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| Serviceberry, Juneberry, Downy Serviceberry, Shadblow, Shadbush, Shadblow Service-berry, Boxwood, Bill-berry, June-plum, Indian-cherry, Swamp Shadbush, Indian-pear, Juice-pear, Sugar-pear, Plum-pear, Berry-pear|
Serviceberries were an important food component for Native Americans and pioneers, and still are for songbirds and many other forms of wildlife. They can be eaten fresh or dried, and made into pies, jellies, sauces and wine. Juneberry grows as an understory tall shrub or small tree in deep woodlands and along streams from extreme East Texas to Florida and north to Maine. It has pure white flowers in 2- to 4-inch clusters that emerge with the leaves in spring, followed by the sweet, blueberry-like fruit. In winter the foliage turns shades of yellow to bronze-red, falling to reveal the smooth gray ornamental bark. As well as being important wildlife plants, Amelanchiers are also beautiful in the landscape, especially naturalized, and offer year-round interest. A. arborea needs deep, acid soils; the other two native species, A. utahensis (See "Texas Native Trees") and A. denticulata, are native to dry Western regions. In general they require little maintenance, although as members of the rose family, they are susceptible to rust, fireblight and powdery mildew.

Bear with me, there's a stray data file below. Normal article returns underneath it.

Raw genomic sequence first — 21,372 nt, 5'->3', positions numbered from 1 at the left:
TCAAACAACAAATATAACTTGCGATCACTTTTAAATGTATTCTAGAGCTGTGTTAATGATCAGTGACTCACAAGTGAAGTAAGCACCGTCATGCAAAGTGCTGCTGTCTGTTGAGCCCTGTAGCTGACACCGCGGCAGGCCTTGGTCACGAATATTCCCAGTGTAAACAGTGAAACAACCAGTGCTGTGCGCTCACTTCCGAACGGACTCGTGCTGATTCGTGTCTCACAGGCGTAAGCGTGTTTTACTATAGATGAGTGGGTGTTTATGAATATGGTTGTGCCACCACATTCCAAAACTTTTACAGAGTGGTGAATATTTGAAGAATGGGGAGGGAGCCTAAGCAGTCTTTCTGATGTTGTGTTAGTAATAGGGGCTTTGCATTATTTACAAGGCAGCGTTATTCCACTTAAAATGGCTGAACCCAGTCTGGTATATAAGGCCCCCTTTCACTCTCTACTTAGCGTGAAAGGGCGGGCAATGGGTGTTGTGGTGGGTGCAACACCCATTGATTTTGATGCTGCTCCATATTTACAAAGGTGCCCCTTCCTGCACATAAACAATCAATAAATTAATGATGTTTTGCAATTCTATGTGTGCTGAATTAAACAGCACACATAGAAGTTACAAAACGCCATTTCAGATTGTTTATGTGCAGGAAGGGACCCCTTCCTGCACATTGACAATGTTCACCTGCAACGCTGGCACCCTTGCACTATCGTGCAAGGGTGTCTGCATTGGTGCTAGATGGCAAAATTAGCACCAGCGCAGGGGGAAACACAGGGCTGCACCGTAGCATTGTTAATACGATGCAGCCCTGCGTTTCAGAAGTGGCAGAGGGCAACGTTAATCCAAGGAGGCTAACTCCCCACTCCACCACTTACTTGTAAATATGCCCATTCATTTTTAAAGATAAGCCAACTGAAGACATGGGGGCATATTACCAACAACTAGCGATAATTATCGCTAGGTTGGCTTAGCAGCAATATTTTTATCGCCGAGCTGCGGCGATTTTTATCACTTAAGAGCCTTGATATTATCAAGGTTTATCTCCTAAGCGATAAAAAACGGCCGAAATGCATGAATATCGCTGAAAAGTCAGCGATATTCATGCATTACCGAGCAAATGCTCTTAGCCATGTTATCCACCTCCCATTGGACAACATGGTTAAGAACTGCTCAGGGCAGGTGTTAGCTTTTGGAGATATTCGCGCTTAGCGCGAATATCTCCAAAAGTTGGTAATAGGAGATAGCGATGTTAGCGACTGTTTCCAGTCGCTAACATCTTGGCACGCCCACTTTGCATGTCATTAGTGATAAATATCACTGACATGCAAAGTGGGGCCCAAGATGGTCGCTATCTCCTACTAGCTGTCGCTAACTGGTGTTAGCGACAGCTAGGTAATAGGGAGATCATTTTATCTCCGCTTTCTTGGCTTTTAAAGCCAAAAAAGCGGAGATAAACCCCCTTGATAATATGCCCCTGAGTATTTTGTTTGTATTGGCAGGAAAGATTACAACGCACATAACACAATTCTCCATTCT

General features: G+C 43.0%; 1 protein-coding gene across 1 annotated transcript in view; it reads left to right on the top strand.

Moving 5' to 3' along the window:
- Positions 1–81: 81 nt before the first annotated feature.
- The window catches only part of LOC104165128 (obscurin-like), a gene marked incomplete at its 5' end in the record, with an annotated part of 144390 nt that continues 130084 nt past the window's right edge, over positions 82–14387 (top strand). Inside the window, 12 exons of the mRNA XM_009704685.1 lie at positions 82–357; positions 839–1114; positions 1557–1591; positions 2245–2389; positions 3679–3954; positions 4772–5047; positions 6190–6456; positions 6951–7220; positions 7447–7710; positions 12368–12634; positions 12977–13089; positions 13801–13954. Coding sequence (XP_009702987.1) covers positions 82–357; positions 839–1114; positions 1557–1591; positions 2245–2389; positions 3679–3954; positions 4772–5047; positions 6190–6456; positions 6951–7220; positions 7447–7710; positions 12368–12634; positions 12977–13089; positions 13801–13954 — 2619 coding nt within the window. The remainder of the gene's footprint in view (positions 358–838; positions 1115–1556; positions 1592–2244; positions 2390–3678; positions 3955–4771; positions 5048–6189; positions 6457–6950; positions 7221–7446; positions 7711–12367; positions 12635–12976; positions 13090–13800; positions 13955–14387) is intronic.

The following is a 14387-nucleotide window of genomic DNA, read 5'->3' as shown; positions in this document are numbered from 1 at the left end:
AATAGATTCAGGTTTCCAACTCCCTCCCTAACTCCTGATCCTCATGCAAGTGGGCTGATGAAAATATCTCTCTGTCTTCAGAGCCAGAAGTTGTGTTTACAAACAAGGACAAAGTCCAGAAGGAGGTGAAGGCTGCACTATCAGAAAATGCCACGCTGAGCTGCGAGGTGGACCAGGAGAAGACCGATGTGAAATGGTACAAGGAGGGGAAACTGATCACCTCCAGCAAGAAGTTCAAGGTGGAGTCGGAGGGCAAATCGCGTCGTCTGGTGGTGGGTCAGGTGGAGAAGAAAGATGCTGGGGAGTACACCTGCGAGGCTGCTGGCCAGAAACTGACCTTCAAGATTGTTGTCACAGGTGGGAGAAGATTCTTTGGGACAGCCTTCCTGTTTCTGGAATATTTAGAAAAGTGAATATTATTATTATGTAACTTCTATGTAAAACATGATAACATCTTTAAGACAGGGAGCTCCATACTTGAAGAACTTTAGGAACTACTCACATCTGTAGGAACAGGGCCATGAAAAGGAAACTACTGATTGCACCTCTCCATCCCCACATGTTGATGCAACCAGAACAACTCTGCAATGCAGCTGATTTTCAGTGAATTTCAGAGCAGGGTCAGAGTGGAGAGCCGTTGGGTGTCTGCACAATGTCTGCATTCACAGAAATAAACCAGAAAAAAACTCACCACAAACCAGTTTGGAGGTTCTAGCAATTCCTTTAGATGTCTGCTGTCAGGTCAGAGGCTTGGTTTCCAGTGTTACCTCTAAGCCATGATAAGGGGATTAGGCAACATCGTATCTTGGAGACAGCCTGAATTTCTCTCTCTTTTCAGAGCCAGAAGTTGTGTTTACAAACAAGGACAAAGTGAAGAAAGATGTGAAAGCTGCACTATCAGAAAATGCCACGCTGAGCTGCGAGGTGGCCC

Plant Habit or Use: large shrub
Exposure: partial sun
Flower Color: white
Blooming Period: spring
Fruit Characteristics: reddish-purple berry-like pome
Height: 15 to 25 feet
Width: to 15 feet
Plant Character: deciduous
Heat Tolerance: medium
Soil Requirements: acid